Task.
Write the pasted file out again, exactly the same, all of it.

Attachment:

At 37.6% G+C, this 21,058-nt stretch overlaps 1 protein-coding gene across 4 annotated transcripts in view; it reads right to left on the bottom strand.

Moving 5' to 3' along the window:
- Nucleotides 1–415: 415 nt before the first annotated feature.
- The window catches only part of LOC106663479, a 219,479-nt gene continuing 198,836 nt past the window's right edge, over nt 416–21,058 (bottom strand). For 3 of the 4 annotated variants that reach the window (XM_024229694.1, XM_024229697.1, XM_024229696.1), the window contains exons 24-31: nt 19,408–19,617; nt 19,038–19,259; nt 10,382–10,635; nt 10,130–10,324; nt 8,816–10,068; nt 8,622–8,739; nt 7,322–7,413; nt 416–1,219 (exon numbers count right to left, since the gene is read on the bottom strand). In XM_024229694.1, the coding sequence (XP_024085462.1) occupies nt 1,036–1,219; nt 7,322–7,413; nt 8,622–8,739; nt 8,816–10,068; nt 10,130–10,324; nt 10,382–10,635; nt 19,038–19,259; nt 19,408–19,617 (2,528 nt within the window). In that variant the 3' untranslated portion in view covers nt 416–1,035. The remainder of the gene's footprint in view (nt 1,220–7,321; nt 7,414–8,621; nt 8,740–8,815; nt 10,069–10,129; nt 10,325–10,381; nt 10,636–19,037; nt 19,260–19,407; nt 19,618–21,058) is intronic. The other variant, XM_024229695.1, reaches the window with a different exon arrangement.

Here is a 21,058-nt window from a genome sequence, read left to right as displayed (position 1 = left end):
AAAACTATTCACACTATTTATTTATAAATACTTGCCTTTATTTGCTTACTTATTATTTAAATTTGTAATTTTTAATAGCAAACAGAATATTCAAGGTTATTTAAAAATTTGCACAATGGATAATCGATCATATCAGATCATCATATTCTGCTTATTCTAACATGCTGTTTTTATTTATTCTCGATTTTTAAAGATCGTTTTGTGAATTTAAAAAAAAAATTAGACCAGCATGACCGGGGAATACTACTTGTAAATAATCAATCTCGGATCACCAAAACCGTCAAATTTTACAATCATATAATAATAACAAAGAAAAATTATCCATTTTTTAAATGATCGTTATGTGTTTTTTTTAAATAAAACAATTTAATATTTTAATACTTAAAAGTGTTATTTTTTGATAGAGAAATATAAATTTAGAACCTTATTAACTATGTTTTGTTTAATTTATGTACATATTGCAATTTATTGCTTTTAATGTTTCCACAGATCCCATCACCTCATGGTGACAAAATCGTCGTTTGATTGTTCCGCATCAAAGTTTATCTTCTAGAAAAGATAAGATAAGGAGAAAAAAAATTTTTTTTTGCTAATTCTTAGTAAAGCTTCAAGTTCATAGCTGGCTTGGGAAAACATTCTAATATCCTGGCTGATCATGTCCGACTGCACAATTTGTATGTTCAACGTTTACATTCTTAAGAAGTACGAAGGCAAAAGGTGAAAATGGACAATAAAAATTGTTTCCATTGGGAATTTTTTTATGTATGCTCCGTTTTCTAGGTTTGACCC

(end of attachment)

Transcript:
At 37.6% G+C, this 21,058-nt stretch overlaps 1 protein-coding gene across 4 annotated transcripts in view; it reads right to left on the bottom strand.

Moving 5' to 3' along the window:
- Nucleotides 1–415: 415 nt before the first annotated feature.
- The window catches only part of LOC106663479, a 219,479-nt gene continuing 198,836 nt past the window's right edge, over nt 416–21,058 (bottom strand). For 3 of the 4 annotated variants that reach the window (XM_024229694.1, XM_024229697.1, XM_024229696.1), the window contains exons 24-31: nt 19,408–19,617; nt 19,038–19,259; nt 10,382–10,635; nt 10,130–10,324; nt 8,816–10,068; nt 8,622–8,739; nt 7,322–7,413; nt 416–1,219 (exon numbers count right to left, since the gene is read on the bottom strand). In XM_024229694.1, the coding sequence (XP_024085462.1) occupies nt 1,036–1,219; nt 7,322–7,413; nt 8,622–8,739; nt 8,816–10,068; nt 10,130–10,324; nt 10,382–10,635; nt 19,038–19,259; nt 19,408–19,617 (2,528 nt within the window). In that variant the 3' untranslated portion in view covers nt 416–1,035. The remainder of the gene's footprint in view (nt 1,220–7,321; nt 7,414–8,621; nt 8,740–8,815; nt 10,069–10,129; nt 10,325–10,381; nt 10,636–19,037; nt 19,260–19,407; nt 19,618–21,058) is intronic. The other variant, XM_024229695.1, reaches the window with a different exon arrangement.

Here is a 21,058-nt window from a genome sequence, read left to right as displayed (position 1 = left end):
AAAACTATTCACACTATTTATTTATAAATACTTGCCTTTATTTGCTTACTTATTATTTAAATTTGTAATTTTTAATAGCAAACAGAATATTCAAGGTTATTTAAAAATTTGCACAATGGATAATCGATCATATCAGATCATCATATTCTGCTTATTCTAACATGCTGTTTTTATTTATTCTCGATTTTTAAAGATCGTTTTGTGAATTTAAAAAAAAAATTAGACCAGCATGACCGGGGAATACTACTTGTAAATAATCAATCTCGGATCACCAAAACCGTCAAATTTTACAATCATATAATAATAACAAAGAAAAATTATCCATTTTTTAAATGATCGTTATGTGTTTTTTTTAAATAAAACAATTTAATATTTTAATACTTAAAAGTGTTATTTTTTGATAGAGAAATATAAATTTAGAACCTTATTAACTATGTTTTGTTTAATTTATGTACATATTGCAATTTATTGCTTTTAATGTTTCCACAGATCCCATCACCTCATGGTGACAAAATCGTCGTTTGATTGTTCCGCATCAAAGTTTATCTTCTAGAAAAGATAAGATAAGGAGAAAAAAAATTTTTTTTTGCTAATTCTTAGTAAAGCTTCAAGTTCATAGCTGGCTTGGGAAAACATTCTAATATCCTGGCTGATCATGTCCGACTGCACAATTTGTATGTTCAACGTTTACATTCTTAAGAAGTACGAAGGCAAAAGGTGAAAATGGACAATAAAAATTGTTTCCATTGGGAATTTTTTTATGTATGCTCCGTTTTCTAGGTTTGACCC